HPV Vaccine Also Stirs Controversy

December 16, 2010

By Elise Chretien and Saquoia Freeman
VCU Multimedia Journalism Masters Program

RICHMOND, Va. — Another vaccine generating controversy is Gardasil, which is designed to prevent the spread of a virus that causes cervical and other cancers.

Gardasil helps protect against the human papillomavirus, which experts estimate will affect 75-80 percent of all males and females during their lifetime. HPV can cause genital warts in both sexes – and cervical, vaginal and vulvar cancer in females.

Merck, the company that makes Gardasil, recommends it for females and males ages 9 to 26. The vaccine is administered in a series of three shots over six months.

The federal Centers for Disease Control and Prevention recommend that all girls receive the HPV vaccine at age 11 or 12.

In 2007, the Virginia General Assembly passed a law requiring all sixth-grade girls to get the HPV vaccine. The law took effect in 2008.

Because Gardasil is a relatively new vaccine, some critics question whether it has been adequately tested – and how safe it is. They can find anecdotal support for their skepticism about Gardasil in the federal Vaccine Adverse Event Reporting System database.

Gardasil has been administered millions of times since it was introduced in 2006. Since then, the VAERS has received more than 18,000 reports of patients having negative side effects. These side effects included shooting muscle pain, fainting, dizziness, seizures and severe flu-like symptoms.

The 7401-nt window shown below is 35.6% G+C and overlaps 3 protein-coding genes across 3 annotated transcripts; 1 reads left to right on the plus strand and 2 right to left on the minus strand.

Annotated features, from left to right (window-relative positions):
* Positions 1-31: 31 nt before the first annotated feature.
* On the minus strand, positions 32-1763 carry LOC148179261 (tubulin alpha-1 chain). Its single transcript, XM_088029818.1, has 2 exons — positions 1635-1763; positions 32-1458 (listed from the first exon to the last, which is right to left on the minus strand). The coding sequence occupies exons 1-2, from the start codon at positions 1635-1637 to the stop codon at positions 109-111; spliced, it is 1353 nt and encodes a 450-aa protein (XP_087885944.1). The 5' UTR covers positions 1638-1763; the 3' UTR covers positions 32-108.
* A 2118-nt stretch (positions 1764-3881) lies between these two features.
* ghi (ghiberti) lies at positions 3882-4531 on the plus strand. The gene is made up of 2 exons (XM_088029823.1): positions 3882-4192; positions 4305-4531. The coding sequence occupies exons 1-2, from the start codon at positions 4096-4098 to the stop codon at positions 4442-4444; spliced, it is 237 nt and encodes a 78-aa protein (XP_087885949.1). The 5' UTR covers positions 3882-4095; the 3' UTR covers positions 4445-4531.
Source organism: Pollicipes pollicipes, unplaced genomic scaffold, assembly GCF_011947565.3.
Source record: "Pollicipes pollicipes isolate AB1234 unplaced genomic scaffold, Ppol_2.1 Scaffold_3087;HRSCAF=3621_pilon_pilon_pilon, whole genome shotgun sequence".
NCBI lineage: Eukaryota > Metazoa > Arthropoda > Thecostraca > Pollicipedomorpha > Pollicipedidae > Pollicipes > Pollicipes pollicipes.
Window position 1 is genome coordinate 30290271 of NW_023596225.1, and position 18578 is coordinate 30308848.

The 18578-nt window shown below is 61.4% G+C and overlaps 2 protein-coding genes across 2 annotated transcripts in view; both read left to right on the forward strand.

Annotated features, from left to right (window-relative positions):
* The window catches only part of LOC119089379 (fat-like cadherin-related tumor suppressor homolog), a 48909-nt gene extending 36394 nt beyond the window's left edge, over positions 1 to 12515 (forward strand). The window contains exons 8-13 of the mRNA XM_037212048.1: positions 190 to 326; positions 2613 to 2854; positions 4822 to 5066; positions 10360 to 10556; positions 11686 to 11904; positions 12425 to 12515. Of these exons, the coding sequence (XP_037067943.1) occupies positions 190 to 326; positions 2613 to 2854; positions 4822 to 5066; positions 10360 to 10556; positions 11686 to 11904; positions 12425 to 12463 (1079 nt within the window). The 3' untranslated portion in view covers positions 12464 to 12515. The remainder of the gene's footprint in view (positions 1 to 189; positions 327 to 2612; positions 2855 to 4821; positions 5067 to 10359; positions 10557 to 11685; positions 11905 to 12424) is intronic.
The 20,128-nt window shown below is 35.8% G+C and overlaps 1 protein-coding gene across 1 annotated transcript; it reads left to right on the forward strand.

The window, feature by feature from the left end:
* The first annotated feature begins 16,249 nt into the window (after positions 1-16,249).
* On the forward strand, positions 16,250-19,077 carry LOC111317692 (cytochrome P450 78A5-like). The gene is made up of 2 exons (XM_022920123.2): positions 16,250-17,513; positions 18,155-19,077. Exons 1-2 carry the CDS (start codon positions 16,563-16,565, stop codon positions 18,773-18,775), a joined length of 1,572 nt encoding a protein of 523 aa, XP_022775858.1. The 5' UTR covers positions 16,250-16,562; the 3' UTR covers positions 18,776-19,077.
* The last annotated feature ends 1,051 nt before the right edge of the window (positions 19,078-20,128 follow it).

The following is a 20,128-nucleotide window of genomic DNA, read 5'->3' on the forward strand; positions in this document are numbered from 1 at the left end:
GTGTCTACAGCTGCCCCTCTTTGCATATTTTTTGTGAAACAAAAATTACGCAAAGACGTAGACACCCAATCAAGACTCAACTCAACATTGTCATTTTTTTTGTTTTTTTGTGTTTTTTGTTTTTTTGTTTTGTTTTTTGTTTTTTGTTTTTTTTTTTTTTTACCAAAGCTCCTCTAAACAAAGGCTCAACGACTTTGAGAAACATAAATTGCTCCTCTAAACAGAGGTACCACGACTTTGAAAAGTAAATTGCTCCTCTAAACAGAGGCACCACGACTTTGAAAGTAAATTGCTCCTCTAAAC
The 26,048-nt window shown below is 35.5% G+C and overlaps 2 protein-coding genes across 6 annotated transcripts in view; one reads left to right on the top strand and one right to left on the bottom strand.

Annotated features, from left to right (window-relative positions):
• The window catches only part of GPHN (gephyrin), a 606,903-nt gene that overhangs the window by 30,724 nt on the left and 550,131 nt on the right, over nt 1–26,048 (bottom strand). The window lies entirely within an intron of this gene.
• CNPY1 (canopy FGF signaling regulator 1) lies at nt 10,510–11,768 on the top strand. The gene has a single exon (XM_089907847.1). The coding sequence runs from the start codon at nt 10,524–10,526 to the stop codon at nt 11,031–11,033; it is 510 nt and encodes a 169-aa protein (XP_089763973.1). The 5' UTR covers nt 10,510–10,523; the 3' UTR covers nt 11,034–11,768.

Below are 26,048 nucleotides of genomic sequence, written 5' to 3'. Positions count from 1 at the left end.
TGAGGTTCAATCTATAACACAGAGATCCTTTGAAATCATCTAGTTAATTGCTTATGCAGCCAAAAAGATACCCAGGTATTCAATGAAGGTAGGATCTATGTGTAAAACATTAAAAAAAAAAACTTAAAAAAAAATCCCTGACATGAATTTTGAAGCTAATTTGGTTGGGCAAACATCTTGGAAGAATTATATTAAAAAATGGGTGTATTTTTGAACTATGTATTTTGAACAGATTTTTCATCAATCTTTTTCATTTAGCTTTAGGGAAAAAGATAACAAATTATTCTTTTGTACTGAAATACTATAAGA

In 60 cases – including one in Virginia – a patient died after receiving the HPV vaccine, according to an analysis of the VAERS data. It is unclear whether these deaths were the direct result of the vaccine.

For example, a 21-year-old woman from Maryland received her third and final dose of the HPV vaccine on June 3, 2008, one report said. On June 22 of that year, she was found dead in her dorm room at an out-of-state college.

State Delegate Kathy Byron, R-Lynchburg, has proposed repealing the Virginia law requiring sixth-grade girls to receive the HPV vaccine.

If the law is repealed, the vaccine would be optional for students. On her website, Byron said her bill would not prevent children from receiving the vaccine if their parents want them to get it.

Here is a spreadsheet with a summary of HPV-vaccine-related incidents contained in the VAERS database. The spreadsheet also lists the reports in which someone may have died after receiving the HPV vaccine.

Opinions from the Community

Jyness Williams, 19, student at the College of William and Mary: “I would recommend that girls considering getting the vaccine or not should ask their doctor first if it is OK.”

Tatia Granger, 43, wife and mother of two girls, Williamsburg: “I’m still thinking about whether or not my daughter should get the HPV vaccine. Since the vaccine is so new, I would really have to think about it.”

Main story: The flu vaccine